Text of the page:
It's been a long time coming, and Crossrail still isn't here. After sailing straight past its original December 2018 opening date, the construction of London's new railway has been beset by delays and setbacks, including Covid-19 lockdowns. But now, in late 2021, where do things stand? When are we now expecting Crossrail, or the Elizabeth line, to open, and how likely is it to stick to that schedule?
Is Crossrail open yet?
No, not yet. Not officially anyway, though you can ride sections of it, albeit under a different name.
TfL Rail is currently operating services on the Liverpool Street to Shenfield stretch in the east, and Paddington to Reading and Heathrow out west. Eventually, these TfL Rail services will become the Elizabeth line, and TfL Rail — which was set up for the purpose of the Elizabeth line transfer — will cease to exist.
The central section of the Elizabeth line, running underneath central London between Liverpool Street and Paddington, is not yet open.
When will Crossrail open?
At the time of writing this article originally (November 2021), official Crossrail messaging stated that the project was "on track to open... in the first half of 2022". In January 2022, we've had confirmation from TfL that Crossrail is still on track to open "in the first half of this year" — no nothing new, but it's still on schedule at the moment. Whether that's January 2022, June 2022, or somewhere in between, remains to be seen. Given Crossrail's track record with deadlines so far, we don't blame them for giving themselves some wiggle room.
The glaring caveat in this statement is that it refers only to "the central section of the railway, from Paddington to Abbey Wood" — the rest of the Elizabeth line isn't mentioned.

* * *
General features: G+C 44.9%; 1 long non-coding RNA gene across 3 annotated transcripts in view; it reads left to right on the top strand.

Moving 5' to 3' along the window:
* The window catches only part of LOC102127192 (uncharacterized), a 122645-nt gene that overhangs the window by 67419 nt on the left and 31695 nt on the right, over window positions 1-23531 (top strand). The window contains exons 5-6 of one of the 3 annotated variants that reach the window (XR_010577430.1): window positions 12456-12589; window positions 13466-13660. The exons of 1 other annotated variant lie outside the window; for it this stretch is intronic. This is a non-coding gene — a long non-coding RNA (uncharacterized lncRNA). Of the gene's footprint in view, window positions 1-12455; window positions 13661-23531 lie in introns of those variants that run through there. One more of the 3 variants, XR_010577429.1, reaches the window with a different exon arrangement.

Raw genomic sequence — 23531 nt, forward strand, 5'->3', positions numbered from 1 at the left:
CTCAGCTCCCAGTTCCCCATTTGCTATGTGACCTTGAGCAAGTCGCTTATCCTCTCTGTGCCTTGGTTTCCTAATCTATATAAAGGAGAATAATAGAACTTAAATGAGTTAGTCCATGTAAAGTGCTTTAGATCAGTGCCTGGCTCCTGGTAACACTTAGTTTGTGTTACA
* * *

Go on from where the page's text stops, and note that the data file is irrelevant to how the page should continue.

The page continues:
As far back as January 2020 (that's before Covid caused further delays), there were warnings that the line may not be fully open until Christmas 2022. So we don't really expect to be riding the rest of the line before 2023, though we live in hope of being pleasantly surprised.
Is Crossrail built yet?
The majority of the infrastructure required for Crossrail to run, including the tunnels, tracks, and stations, is now in place. Eight out of the 10 new stations built for Crossrail (Paddington, Tottenham Court Road, Farringdon, Liverpool Street, Whitechapel, Custom House, Woolwich, Abbey Wood) have been handed over to TfL, which will be putting the final cosmetic touches to them before they open to the public.
Two stations, Canary Wharf and Bond Street, haven't been handed over to TfL yet, as they are still being finished off. A "small number of incidents" at Bond Street station has meant that that particular building has had to undergo extra health and safety reviews.
Trial operations are currently under way, which means that Elizabeth line services are running beneath the streets of London, just without passengers. These test runs allow all facets of the railway to be strenuously tested, from signals and doors to ventilation systems, to ensure things run smoothly once passengers are on board and the full quota of up to 24 trains per hour is reached.
What's the difference between Crossrail and the Elizabeth line?
Widely speaking, Crossrail and the Elizabeth line are the same thing. Crossrail was the name given to the project years before it was announced that the purple addition to TfL's map would be named after Queen Elizabeth II. These days, Crossrail generally refers to the infrastructure works taking place to get the line up and running — once it's built and handed over to TfL, it becomes known as the Elizabeth line.
When can I ride a Crossrail train?
You already can! The brand new, shiny, purple trains which were commissioned for the Elizabeth line, have been in public use since 2017, on routes between Liverpool Street and Shenfield. They entered into service on routes out to Reading in 2019.
When was Crossrail supposed to open?
Originally, December 2018 was the launch date for the Paddington to Abbey Wood section of Crossrail, but this was delayed with about four months' notice. A new launch date of autumn 2019 was given, but once again, it was delayed. Various other dates were mooted then shot down. Then, before 2019 was even over, we were told that Crossrail wouldn't open in 2020, and 2021 was given as a likely opening date. Since then, we've had Covid lockdowns and restrictions which understandably impeded progress and dealt a serious blow to TfL's finances. Let's be honest, most of us had other things on our minds during the pandemic, anyway.
Crossrail is expected to open in the first half of 2022, though that's unlikely to be the full route. Watch this space.